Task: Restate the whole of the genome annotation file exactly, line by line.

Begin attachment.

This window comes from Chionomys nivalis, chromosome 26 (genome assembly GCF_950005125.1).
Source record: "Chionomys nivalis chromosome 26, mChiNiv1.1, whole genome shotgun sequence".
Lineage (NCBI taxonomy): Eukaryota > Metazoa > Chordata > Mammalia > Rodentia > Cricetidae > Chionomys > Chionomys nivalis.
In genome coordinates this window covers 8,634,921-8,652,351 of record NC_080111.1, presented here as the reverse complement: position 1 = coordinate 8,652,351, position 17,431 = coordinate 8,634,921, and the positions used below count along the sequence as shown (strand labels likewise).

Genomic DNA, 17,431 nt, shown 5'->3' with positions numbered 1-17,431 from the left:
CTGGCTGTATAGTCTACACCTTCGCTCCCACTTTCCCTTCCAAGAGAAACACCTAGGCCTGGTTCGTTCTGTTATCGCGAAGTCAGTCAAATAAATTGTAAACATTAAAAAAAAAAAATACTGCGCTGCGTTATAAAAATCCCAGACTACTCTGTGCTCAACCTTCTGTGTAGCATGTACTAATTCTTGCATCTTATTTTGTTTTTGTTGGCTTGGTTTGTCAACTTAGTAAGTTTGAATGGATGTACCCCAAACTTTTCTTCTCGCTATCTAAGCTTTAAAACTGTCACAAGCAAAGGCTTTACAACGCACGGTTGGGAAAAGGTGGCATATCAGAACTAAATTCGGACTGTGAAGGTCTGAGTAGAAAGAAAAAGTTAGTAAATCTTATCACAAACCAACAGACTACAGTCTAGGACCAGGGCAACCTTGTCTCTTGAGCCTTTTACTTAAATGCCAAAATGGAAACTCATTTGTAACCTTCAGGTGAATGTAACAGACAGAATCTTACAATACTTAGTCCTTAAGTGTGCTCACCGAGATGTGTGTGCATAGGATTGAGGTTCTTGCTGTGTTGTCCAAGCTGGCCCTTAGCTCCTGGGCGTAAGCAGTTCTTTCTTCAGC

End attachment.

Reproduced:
This window comes from Chionomys nivalis, chromosome 26 (genome assembly GCF_950005125.1).
Source record: "Chionomys nivalis chromosome 26, mChiNiv1.1, whole genome shotgun sequence".
Lineage (NCBI taxonomy): Eukaryota > Metazoa > Chordata > Mammalia > Rodentia > Cricetidae > Chionomys > Chionomys nivalis.
In genome coordinates this window covers 8,634,921-8,652,351 of record NC_080111.1, presented here as the reverse complement: position 1 = coordinate 8,652,351, position 17,431 = coordinate 8,634,921, and the positions used below count along the sequence as shown (strand labels likewise).

Genomic DNA, 17,431 nt, shown 5'->3' with positions numbered 1-17,431 from the left:
CTGGCTGTATAGTCTACACCTTCGCTCCCACTTTCCCTTCCAAGAGAAACACCTAGGCCTGGTTCGTTCTGTTATCGCGAAGTCAGTCAAATAAATTGTAAACATTAAAAAAAAAAAATACTGCGCTGCGTTATAAAAATCCCAGACTACTCTGTGCTCAACCTTCTGTGTAGCATGTACTAATTCTTGCATCTTATTTTGTTTTTGTTGGCTTGGTTTGTCAACTTAGTAAGTTTGAATGGATGTACCCCAAACTTTTCTTCTCGCTATCTAAGCTTTAAAACTGTCACAAGCAAAGGCTTTACAACGCACGGTTGGGAAAAGGTGGCATATCAGAACTAAATTCGGACTGTGAAGGTCTGAGTAGAAAGAAAAAGTTAGTAAATCTTATCACAAACCAACAGACTACAGTCTAGGACCAGGGCAACCTTGTCTCTTGAGCCTTTTACTTAAATGCCAAAATGGAAACTCATTTGTAACCTTCAGGTGAATGTAACAGACAGAATCTTACAATACTTAGTCCTTAAGTGTGCTCACCGAGATGTGTGTGCATAGGATTGAGGTTCTTGCTGTGTTGTCCAAGCTGGCCCTTAGCTCCTGGGCGTAAGCAGTTCTTTCTTCAGC